A Survey of Licensed Massage Therapists’ Perceptions of Skin Cancer Prevention and Detection Activities

A Survey of Licensed Massage Therapists’ Perceptions of Skin Cancer Prevention and Detection Activities


Lois J. Loescher, PhD, RN1*, Amy L. Howerter, PhD2, Kelly M. Heslin, MPH1, Christina M. Azzolina, MPH2, Myra L. Muramoto, MD, MPH2

1College of Nursing, University of Arizona, Tucson, AZ
2Department of Family and Community Medicine, University of Arizona, Tucson, AZ

Published under the CreativeCommons Attribution NonCommercial-NoDerivs 3.0 License.

Background

Skin cancer is the most common cancer in the US. Training massage therapists (MTs) in skin cancer prevention and detection creates opportunity for reducing skin cancer burden. Little is known about MTs’ perceptions of skin cancer prevention and detection, their discussions of these topics with clients, or their referral recommendations for suspicious skin lesions.

Purpose

We surveyed MTs’ perceptions of their role in engaging in conversations about skin cancer prevention, viewing the skin for suspicious lesions, and referring clients with such lesions to health care providers.

Setting, Participants, Research Design

We administered an online survey from 2015–2017 of licensed MTs practicing in the US and at least age 21 years (n = 102); quantitative and qualitative data were analyzed in 2017.

Main Outcome Measures

The main variables assessed were MTs perceptions of (a) appropriateness for asking clients about skin cancer history, skin cancer prevention, suspicious lesion referral and follow-up; and (b) comfort with recognizing and discussing suspicious lesions, recommending a client see a doctor for suspicious lesion, and discussing skin cancer prevention.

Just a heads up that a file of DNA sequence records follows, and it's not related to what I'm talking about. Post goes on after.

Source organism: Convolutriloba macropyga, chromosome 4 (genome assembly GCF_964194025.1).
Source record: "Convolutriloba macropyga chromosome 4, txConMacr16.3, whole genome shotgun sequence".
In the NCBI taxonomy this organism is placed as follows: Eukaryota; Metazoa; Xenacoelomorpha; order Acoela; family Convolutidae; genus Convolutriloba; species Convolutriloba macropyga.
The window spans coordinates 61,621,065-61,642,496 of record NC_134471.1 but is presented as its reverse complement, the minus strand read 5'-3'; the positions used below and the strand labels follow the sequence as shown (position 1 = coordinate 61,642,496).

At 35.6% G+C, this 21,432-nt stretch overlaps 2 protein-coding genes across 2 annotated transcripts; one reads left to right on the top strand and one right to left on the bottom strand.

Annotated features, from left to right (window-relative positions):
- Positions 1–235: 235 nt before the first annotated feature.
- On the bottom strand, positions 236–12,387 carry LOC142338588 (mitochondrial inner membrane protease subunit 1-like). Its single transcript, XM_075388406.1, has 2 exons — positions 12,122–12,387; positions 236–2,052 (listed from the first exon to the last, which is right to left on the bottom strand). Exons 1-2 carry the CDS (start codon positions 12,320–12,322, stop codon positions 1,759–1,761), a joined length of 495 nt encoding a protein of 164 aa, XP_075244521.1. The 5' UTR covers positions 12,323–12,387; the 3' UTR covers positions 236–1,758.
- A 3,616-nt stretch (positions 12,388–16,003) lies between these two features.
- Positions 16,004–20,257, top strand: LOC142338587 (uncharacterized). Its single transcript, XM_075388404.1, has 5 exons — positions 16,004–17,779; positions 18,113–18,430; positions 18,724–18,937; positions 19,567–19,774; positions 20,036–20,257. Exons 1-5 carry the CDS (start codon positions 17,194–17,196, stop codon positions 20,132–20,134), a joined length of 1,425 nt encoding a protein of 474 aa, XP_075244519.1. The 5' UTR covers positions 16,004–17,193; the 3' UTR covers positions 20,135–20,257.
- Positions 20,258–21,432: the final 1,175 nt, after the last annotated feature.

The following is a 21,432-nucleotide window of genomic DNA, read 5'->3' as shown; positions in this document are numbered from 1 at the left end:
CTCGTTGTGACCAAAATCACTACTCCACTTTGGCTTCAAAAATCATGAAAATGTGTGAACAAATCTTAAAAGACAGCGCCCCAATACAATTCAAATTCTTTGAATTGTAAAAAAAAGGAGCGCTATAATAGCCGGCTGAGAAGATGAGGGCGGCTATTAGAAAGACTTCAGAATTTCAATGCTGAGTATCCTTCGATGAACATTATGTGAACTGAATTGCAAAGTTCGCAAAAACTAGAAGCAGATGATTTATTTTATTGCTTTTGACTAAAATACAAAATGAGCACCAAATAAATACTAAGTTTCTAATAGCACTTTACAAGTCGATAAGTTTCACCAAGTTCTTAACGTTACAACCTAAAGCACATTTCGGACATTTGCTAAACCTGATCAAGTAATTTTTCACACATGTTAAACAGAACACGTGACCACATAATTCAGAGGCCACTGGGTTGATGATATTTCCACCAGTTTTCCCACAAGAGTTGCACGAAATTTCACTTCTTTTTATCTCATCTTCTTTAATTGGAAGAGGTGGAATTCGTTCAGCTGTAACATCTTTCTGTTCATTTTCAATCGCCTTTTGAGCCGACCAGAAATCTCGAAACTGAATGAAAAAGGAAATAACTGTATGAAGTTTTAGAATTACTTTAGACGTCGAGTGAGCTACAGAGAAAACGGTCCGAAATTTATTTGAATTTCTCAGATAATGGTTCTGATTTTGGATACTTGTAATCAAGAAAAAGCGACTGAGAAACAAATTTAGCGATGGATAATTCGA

Results

Quantitative data revealed that most MTs were amenable to discussing skin cancer prevention during appointments; few were engaging in these conversations. MTs were more comfortable discussing suspicious lesions and recommending that a client see a doctor than they were sharing knowledge about skin cancer and sun safety. Categories based on qualitative content analysis were: sharing information for the client’s benefit, and concerns about remaining within scope of practice.

Conclusions

MTs have boundaries for skin cancer risk-reduction content to include in a client discussion and remain in their scope of practice. These findings will help support a future educational intervention for MTs to learn about and incorporate skin cancer risk-reduction messages and activities into their practice.

KEYWORDS: skin cancer prevention, survey of massage therapists, skin cancer education

INTRODUCTION

Skin cancer prevention and detection training of licensed service practitioners with “eyes on the skin,” such as massage therapists (MTs), creates an additional public health resource for reducing the skin cancer burden in the United States. Skin cancer is the most common cancer in the U.S—about 5.4 million skin cancers are diagnosed each year in about 3.3 million Americans.(1) Unlike other common cancers, skin cancer rates in the US have risen steadily in recent years.(2) Skin cancer is also expensive, exceeding costs of $8.1 billion annually in the US.(3) Most skin cancer can be prevented by reducing exposure to ultraviolet radiation (UVR),(4) and by early detection to reduce morbidity and mortality.(5,6) In 2014, the Surgeon General of the United States issued a Call to Action to partners in prevention from various sectors across the nation to address skin cancer as a major public health problem. Partners essential to this effort include members of the business, health care, and education sectors, as well as individuals and families.(7) Within this context, massage therapy can be considered a business—it was estimated to be a $16 billion industry in 2017.(8) MTs can be considered as potential partners to reduce skin cancer risk.

Skin cancer lesions are often visible on the skin to the naked eye and, thus, are amenable to early detection by a visual skin assessment (VSA) from a health care professional. The skin is assessed for sunburn and tanning, and “ugly duckling” or abnormal-looking skin lesions.(9) VSA training traditionally has targeted medical practitioners, but its implementation by dermatologists, family physicians, and internists is less than ideal.(10) Non-medical service providers recently have been more engaged in conducting and promoting skin cancer detection; however, these efforts lack systematic evaluation.(11,12)